PoE question

Does anyone know if there exist ethernet switches that are powered via power over ethernet? I know there are a lot of switches that *provide* PoE, but I’m wanting one that I can put in my crawlspace and feed power to via an ethernet cord.

It’s going to be a pain if I have to run power down there, hence the question. Thank-you ahead of time for any information.

  1. I know there are a lot of wireless access points that use PoE, It may be a good place to look as they may have some Ethernet ports on them you could use. Out of curiosity, why not use wireless?

  2. I like to keep the wireless network on the untrusted side of the firewall (orange zone), and only allow wired connections on the trusted side (green zone). Then I only allow access to windows shares and other resources from the internal network.

    It’s not perfect, but it’s a good first step to protecting the windows machines on my home network. Also, wired connections are so much higher bandwidth and higher reliability, so I prefer them when they make sense.

    Oh, and good call on the PoE waps. That sounds like a good place to look.

  3. Well the problem lies in the fact that you can’t put too much power down a standard twisted pair wire. Especially for any considerable length, 13 watts I think? (Linear Technology has all in one chips to do the switching for you if you wanted to homemake one)

    What I think you could probably do to simplify things is to create your own cable. Simply bundle (wiretie, heat shrink, electrical tape (ew)) something like a 2 or 4 wire cable ( 20 or 18 gauge) to an ethernet cable and run it all the way down there and plug into the box. On the side where you would be plugging it into your upstream switch/router just use a wall wart there and wire into that low voltage cable.

    2 and 4 wire cables can be purchased fairly easily from most hardware stores, its often used for doorbells and irrigation control valves.

    Now for the practical side of things…. crawlspace? I’m not sure how long a piece of electronics would last down there without experiancing dendrite growth on the PCB (you’d probably want to conformal coat it or something, then figure out a way to seal the rj45s)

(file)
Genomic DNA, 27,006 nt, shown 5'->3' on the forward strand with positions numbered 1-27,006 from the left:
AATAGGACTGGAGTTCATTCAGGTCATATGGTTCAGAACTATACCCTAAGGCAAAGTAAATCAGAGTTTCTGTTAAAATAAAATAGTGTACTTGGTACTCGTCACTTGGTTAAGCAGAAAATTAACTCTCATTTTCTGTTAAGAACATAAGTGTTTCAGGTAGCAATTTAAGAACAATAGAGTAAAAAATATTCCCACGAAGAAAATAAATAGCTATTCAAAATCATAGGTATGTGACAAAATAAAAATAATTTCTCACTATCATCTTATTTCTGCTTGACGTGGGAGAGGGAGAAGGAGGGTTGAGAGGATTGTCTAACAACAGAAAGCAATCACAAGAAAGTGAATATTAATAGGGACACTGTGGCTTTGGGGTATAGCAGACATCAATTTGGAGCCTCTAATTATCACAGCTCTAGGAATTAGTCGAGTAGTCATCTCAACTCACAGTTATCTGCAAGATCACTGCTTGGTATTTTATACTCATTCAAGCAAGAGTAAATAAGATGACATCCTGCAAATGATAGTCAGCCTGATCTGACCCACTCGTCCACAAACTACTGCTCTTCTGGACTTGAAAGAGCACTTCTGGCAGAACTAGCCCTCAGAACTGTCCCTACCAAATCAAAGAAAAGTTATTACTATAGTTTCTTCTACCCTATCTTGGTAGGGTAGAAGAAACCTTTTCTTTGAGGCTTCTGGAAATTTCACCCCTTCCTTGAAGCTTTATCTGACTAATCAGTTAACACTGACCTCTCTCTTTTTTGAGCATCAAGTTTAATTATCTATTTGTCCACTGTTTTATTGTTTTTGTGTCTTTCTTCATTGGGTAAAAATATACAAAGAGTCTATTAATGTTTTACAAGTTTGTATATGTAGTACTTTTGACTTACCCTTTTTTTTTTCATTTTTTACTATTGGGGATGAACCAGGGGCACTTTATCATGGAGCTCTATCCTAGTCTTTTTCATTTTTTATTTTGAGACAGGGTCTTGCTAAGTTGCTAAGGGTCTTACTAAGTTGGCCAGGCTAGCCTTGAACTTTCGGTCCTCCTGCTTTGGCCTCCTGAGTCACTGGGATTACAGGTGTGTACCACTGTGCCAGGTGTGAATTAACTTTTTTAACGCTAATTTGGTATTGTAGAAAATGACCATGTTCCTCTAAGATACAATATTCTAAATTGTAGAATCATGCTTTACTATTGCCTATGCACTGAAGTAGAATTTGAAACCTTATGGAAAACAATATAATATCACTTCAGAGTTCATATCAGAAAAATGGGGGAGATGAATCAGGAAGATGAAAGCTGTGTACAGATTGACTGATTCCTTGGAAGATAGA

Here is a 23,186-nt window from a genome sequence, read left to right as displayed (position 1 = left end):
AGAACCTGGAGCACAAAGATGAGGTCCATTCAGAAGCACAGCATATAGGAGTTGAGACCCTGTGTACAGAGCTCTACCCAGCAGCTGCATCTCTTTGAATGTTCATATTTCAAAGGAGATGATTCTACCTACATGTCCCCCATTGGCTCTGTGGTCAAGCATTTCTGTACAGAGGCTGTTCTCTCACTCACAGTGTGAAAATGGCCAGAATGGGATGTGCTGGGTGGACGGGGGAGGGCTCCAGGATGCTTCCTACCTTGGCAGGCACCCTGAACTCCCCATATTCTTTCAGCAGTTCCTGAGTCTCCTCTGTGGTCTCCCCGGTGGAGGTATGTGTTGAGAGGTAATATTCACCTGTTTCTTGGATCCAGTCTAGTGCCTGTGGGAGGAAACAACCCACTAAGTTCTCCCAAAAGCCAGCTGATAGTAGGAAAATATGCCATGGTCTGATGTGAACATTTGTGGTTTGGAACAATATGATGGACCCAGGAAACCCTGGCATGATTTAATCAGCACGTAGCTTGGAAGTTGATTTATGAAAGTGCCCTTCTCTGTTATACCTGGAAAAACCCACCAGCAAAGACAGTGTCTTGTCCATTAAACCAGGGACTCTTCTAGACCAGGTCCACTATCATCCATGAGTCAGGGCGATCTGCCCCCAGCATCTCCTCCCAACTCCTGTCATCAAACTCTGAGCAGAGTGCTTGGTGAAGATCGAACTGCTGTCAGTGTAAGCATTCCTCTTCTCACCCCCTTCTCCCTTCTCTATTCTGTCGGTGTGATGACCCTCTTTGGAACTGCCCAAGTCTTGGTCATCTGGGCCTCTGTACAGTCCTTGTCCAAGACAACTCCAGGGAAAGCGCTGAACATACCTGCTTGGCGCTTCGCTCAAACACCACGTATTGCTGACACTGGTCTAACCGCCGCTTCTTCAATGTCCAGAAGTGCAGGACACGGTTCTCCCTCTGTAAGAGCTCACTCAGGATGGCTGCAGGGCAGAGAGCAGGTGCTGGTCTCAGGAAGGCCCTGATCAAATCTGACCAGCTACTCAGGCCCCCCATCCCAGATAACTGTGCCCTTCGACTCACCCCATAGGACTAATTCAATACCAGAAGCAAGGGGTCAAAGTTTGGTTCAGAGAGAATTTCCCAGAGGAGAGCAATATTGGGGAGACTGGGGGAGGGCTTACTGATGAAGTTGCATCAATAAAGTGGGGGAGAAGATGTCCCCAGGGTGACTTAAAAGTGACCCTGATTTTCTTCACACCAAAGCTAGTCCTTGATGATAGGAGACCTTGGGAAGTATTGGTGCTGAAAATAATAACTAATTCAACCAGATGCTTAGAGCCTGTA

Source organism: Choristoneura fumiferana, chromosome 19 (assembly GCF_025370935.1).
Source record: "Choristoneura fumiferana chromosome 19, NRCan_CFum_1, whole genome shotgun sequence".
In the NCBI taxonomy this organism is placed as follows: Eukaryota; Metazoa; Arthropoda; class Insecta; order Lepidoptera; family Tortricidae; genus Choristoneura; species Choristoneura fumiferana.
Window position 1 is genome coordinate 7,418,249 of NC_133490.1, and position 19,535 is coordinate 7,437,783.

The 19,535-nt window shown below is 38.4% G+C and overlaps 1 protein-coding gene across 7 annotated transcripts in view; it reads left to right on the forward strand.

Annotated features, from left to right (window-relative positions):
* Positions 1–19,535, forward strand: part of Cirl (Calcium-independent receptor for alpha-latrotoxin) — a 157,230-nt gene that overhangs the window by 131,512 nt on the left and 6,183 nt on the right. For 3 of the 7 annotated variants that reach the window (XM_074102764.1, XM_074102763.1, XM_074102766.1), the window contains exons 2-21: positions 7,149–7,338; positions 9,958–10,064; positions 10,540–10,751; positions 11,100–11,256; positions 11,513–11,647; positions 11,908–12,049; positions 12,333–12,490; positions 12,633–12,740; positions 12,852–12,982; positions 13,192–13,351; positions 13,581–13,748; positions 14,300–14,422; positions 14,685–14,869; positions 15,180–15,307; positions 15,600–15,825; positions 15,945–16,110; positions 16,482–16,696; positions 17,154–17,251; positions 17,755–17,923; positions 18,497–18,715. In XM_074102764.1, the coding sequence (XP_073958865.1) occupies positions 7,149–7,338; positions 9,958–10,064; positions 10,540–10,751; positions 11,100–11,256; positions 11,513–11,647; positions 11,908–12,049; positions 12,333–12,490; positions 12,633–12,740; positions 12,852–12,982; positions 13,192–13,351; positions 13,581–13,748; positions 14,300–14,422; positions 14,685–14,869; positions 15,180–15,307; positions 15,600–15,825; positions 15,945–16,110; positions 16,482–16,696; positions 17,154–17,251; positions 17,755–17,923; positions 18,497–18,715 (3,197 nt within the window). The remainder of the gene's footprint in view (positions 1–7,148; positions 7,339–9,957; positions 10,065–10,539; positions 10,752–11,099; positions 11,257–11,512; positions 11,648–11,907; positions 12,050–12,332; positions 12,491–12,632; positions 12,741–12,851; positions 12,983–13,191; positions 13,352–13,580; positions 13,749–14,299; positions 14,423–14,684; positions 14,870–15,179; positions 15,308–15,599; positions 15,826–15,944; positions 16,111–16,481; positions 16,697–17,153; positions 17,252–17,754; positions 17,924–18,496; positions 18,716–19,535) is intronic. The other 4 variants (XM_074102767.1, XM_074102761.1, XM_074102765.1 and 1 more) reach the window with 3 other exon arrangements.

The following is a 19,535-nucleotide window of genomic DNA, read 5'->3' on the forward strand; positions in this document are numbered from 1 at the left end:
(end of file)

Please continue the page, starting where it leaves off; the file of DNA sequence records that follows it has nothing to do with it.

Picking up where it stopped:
4. I’ve considered the effects of the crawlspace on the switch, and I just can’t decide. I actually grabbed a cheap Baystack 301 off ebay for experimenting with. The spec-sheet says that it’s capable of operating in 85% non-condensing humidity.

    I still haven’t decided.

    See, it’s one of those things where it will save me tons of cable if I put the switch down in the crawl. If I run all the wiring into the server closet, that’s gonna be about 3x more wiring than the switch in the crawlspace method.

    Ah well. Lots to think about.

  5. Just an opinion, but I don’t see much use in putting equipment in hard-to-reach places. You’ll be kicking yourself when the network HAS to get back up NOW and your switch is buried down in spiderland. You’ll have to watch out for traps and pits, and put something equally heavy where the switch is located…only step on the white tiles!

  6. The idea here is that it’s just a switch. It’s about the most innocuous piece of network hardware in existance. Does anyone really reset their switches that often?

    Although the thought of having to go all ninja-mode to reset the booger is annoying, I’d probably just go in the garage and flip the breaker that it was on. A bit overkill, but very doable.

    Or, if the booger were connected via PoE, then I just disconnect and reconnect the ethernet cable that is providing it power. Even easier!

  7. I think the point is not what if you have to reset it…. I’m thinking more along the lines of… what happens when it goes kaput and catches fire…

  8. Well, a damp crawl space is less likely to catch fire than a desk full of dry paper.

  9. Well things with electric power sources can self sustain a flame….

    “Dave you can turn it off now. Ok, Dave you can pull the plug. DAVE Pull it out!”

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